The insurance rate cut has been issued. Telling the assembled members of the press this is nothing more than a "mid-cycle adjustment," Chairman Powell was cautious not to betray too much concern. The first rule of central banking is not to make anything worse. Subprime must always be contained.
Yet, he has the unenviable task of explaining what is a complete (and for many an unnecessary) 180-degree turnaround. Mere months ago, inflation and acceleration, an economy risking becoming too good. Now it needs a little insurance?
In his prepared remarks, Powell said as little as he could:
Through the course of the year, weak global growth, trade policy uncertainty, and muted inflation have prompted the FOMC to adjust its assessment of the appropriate path of interest rates. The Committee moved from expecting rate increases this year, to a patient stance about any changes, and then to today's action.
But he also said something interesting. With regard to weak global growth, his overseas central banking counterparts have already faced a much rougher environment. For several, these are no mere prospects for a downturn.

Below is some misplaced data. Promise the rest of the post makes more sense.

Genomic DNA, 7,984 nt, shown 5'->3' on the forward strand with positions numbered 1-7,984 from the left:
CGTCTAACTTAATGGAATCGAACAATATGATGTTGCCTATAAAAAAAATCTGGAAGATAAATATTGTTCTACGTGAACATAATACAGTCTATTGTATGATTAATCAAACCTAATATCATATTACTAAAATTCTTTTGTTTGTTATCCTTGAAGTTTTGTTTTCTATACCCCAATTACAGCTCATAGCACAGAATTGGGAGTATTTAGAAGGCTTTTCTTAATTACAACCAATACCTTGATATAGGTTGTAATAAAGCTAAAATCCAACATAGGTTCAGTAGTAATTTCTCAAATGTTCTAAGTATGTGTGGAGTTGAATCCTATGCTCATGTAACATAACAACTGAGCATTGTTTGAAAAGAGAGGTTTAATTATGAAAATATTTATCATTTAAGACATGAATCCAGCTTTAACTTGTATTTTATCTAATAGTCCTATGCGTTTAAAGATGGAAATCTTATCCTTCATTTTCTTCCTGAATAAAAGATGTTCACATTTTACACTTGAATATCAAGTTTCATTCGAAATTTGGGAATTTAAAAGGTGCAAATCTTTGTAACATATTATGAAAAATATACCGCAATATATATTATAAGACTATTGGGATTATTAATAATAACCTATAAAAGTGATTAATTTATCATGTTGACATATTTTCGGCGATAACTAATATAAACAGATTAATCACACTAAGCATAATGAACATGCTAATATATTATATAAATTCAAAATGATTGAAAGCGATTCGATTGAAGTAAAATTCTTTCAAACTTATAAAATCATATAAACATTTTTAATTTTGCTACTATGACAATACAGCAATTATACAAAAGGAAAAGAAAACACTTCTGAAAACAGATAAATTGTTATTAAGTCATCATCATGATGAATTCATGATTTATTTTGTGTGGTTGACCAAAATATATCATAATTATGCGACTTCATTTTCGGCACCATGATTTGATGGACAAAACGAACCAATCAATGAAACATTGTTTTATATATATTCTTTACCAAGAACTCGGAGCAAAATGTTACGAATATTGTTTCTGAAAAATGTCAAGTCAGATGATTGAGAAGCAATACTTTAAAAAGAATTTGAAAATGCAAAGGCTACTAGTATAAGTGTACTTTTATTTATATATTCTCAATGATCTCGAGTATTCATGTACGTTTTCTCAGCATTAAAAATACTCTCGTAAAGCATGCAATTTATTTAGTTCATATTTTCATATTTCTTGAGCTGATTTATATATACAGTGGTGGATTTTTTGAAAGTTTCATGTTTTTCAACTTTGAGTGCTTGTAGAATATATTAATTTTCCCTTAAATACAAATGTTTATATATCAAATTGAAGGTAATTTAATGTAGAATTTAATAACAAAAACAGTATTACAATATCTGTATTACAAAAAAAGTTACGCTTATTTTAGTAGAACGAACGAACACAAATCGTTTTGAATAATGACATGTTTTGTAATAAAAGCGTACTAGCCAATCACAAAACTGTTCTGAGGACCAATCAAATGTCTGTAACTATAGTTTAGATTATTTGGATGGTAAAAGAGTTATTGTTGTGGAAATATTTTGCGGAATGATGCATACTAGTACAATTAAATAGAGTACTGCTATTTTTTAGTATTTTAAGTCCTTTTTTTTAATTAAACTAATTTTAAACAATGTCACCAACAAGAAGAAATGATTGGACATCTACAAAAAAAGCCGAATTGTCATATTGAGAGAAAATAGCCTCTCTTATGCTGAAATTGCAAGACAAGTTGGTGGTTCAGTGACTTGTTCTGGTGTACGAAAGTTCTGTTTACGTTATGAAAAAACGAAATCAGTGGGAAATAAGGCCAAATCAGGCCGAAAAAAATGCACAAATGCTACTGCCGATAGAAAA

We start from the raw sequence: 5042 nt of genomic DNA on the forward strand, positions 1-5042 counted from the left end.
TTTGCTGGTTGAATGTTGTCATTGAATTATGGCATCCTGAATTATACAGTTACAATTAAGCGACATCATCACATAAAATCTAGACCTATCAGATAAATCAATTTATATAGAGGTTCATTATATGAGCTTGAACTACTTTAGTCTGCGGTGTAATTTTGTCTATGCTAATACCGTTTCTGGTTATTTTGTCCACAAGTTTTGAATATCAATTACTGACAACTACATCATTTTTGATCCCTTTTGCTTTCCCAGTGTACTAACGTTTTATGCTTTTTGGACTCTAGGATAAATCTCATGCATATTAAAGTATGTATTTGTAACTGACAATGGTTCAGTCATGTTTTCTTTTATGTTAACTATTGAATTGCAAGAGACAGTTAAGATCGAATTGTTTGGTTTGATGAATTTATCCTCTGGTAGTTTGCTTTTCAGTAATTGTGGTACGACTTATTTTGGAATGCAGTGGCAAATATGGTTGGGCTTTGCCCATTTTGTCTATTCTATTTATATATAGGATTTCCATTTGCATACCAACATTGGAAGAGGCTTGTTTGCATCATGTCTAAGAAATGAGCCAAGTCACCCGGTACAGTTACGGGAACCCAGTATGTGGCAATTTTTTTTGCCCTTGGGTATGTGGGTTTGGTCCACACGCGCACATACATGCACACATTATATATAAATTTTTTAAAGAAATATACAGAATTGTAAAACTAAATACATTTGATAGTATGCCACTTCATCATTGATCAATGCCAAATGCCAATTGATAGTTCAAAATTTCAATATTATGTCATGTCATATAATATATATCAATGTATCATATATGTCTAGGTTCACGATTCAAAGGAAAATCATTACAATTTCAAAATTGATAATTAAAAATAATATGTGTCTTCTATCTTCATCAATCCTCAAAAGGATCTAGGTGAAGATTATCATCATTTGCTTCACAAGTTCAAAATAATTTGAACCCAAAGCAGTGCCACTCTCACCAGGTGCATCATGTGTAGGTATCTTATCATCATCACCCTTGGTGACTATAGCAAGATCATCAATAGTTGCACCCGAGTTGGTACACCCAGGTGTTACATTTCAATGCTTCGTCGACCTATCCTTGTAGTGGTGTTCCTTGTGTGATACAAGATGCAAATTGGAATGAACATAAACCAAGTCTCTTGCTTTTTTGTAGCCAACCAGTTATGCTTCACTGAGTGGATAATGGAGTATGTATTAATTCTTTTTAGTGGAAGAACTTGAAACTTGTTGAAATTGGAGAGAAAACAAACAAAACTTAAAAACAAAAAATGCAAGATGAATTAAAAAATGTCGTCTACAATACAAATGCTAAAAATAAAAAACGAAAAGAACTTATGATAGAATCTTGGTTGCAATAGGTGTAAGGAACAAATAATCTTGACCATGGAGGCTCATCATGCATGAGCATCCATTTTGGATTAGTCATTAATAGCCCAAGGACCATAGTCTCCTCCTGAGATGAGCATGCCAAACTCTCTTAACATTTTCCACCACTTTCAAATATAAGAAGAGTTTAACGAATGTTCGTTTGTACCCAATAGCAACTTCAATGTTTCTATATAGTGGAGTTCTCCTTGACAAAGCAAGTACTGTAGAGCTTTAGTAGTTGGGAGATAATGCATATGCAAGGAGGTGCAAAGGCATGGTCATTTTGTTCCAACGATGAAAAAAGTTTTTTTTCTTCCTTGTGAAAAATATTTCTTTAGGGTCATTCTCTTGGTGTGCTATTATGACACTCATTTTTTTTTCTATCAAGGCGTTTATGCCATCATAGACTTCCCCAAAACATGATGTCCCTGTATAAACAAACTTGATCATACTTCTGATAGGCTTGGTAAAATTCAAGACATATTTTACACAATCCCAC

As such, they've responded. From New Zealand and Australia to South Korea and many more to come including Europe. There's a global tide of "dovishness" and "accommodation" coming on. As the Fed Chairman said:
Foreign growth has disappointed, particularly in manufacturing, and notably in the euro area and China. In response to this weakness, many central banks around the world are increasing policy accommodation or contemplating doing so.